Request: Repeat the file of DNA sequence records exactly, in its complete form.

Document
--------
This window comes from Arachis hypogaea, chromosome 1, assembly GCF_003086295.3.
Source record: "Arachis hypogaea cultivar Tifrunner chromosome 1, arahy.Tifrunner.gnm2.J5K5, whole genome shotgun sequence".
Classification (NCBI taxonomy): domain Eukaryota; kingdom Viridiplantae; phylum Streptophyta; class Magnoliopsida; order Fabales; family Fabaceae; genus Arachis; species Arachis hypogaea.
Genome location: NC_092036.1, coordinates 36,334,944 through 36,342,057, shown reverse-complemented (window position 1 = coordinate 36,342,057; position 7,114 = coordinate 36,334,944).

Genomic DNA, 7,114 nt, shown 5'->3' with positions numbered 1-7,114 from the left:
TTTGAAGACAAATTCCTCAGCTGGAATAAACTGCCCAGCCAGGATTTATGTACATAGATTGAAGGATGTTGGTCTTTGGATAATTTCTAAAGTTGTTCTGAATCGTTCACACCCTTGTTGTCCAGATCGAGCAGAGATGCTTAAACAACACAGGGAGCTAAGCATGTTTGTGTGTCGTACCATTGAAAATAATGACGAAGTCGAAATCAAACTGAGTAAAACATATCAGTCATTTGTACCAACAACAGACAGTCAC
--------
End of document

This window comes from Arachis hypogaea, chromosome 1, assembly GCF_003086295.3.
Source record: "Arachis hypogaea cultivar Tifrunner chromosome 1, arahy.Tifrunner.gnm2.J5K5, whole genome shotgun sequence".
Classification (NCBI taxonomy): domain Eukaryota; kingdom Viridiplantae; phylum Streptophyta; class Magnoliopsida; order Fabales; family Fabaceae; genus Arachis; species Arachis hypogaea.
Genome location: NC_092036.1, coordinates 36,334,944 through 36,342,057, shown reverse-complemented (window position 1 = coordinate 36,342,057; position 7,114 = coordinate 36,334,944).

Genomic DNA, 7,114 nt, shown 5'->3' with positions numbered 1-7,114 from the left:
TTTGAAGACAAATTCCTCAGCTGGAATAAACTGCCCAGCCAGGATTTATGTACATAGATTGAAGGATGTTGGTCTTTGGATAATTTCTAAAGTTGTTCTGAATCGTTCACACCCTTGTTGTCCAGATCGAGCAGAGATGCTTAAACAACACAGGGAGCTAAGCATGTTTGTGTGTCGTACCATTGAAAATAATGACGAAGTCGAAATCAAACTGAGTAAAACATATCAGTCATTTGTACCAACAACAGACAGTCAC